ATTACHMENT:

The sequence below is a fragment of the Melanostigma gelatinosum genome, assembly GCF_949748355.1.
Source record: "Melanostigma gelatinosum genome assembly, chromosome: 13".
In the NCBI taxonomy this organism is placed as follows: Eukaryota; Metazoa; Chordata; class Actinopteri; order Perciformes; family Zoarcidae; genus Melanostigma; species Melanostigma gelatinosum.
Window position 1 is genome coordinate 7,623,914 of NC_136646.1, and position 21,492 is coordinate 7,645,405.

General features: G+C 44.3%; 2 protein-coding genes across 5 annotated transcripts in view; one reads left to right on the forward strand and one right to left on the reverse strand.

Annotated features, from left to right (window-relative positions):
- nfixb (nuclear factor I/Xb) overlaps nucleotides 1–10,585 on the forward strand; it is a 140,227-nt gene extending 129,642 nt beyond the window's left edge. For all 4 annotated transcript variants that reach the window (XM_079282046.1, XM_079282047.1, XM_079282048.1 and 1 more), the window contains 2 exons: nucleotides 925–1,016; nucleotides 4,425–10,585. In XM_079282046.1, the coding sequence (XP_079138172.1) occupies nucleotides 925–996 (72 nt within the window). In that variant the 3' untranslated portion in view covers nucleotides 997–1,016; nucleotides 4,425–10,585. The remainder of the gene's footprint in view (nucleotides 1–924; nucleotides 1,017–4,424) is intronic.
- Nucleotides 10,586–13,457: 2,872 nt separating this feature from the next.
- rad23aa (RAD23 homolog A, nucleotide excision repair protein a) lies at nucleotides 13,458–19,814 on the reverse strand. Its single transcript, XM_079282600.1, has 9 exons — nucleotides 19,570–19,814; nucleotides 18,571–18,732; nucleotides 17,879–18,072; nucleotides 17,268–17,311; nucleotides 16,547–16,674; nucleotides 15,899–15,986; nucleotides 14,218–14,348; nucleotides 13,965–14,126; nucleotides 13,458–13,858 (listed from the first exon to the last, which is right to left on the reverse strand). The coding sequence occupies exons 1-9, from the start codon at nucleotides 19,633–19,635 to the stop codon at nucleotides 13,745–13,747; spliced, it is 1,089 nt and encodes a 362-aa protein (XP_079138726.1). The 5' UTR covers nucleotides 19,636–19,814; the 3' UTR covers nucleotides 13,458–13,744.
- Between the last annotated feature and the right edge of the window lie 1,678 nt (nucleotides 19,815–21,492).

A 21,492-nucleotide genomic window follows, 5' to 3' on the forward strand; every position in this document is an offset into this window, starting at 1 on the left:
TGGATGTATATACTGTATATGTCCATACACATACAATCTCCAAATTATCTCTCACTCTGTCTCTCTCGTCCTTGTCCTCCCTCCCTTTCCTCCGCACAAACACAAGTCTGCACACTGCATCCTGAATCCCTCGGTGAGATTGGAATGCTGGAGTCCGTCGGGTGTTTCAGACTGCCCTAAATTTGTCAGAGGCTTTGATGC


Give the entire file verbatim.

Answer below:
The sequence below is a fragment of the Melanostigma gelatinosum genome, assembly GCF_949748355.1.
Source record: "Melanostigma gelatinosum genome assembly, chromosome: 13".
In the NCBI taxonomy this organism is placed as follows: Eukaryota; Metazoa; Chordata; class Actinopteri; order Perciformes; family Zoarcidae; genus Melanostigma; species Melanostigma gelatinosum.
Window position 1 is genome coordinate 7,623,914 of NC_136646.1, and position 21,492 is coordinate 7,645,405.

General features: G+C 44.3%; 2 protein-coding genes across 5 annotated transcripts in view; one reads left to right on the forward strand and one right to left on the reverse strand.

Annotated features, from left to right (window-relative positions):
- nfixb (nuclear factor I/Xb) overlaps nucleotides 1–10,585 on the forward strand; it is a 140,227-nt gene extending 129,642 nt beyond the window's left edge. For all 4 annotated transcript variants that reach the window (XM_079282046.1, XM_079282047.1, XM_079282048.1 and 1 more), the window contains 2 exons: nucleotides 925–1,016; nucleotides 4,425–10,585. In XM_079282046.1, the coding sequence (XP_079138172.1) occupies nucleotides 925–996 (72 nt within the window). In that variant the 3' untranslated portion in view covers nucleotides 997–1,016; nucleotides 4,425–10,585. The remainder of the gene's footprint in view (nucleotides 1–924; nucleotides 1,017–4,424) is intronic.
- Nucleotides 10,586–13,457: 2,872 nt separating this feature from the next.
- rad23aa (RAD23 homolog A, nucleotide excision repair protein a) lies at nucleotides 13,458–19,814 on the reverse strand. Its single transcript, XM_079282600.1, has 9 exons — nucleotides 19,570–19,814; nucleotides 18,571–18,732; nucleotides 17,879–18,072; nucleotides 17,268–17,311; nucleotides 16,547–16,674; nucleotides 15,899–15,986; nucleotides 14,218–14,348; nucleotides 13,965–14,126; nucleotides 13,458–13,858 (listed from the first exon to the last, which is right to left on the reverse strand). The coding sequence occupies exons 1-9, from the start codon at nucleotides 19,633–19,635 to the stop codon at nucleotides 13,745–13,747; spliced, it is 1,089 nt and encodes a 362-aa protein (XP_079138726.1). The 5' UTR covers nucleotides 19,636–19,814; the 3' UTR covers nucleotides 13,458–13,744.
- Between the last annotated feature and the right edge of the window lie 1,678 nt (nucleotides 19,815–21,492).

A 21,492-nucleotide genomic window follows, 5' to 3' on the forward strand; every position in this document is an offset into this window, starting at 1 on the left:
TGGATGTATATACTGTATATGTCCATACACATACAATCTCCAAATTATCTCTCACTCTGTCTCTCTCGTCCTTGTCCTCCCTCCCTTTCCTCCGCACAAACACAAGTCTGCACACTGCATCCTGAATCCCTCGGTGAGATTGGAATGCTGGAGTCCGTCGGGTGTTTCAGACTGCCCTAAATTTGTCAGAGGCTTTGATGC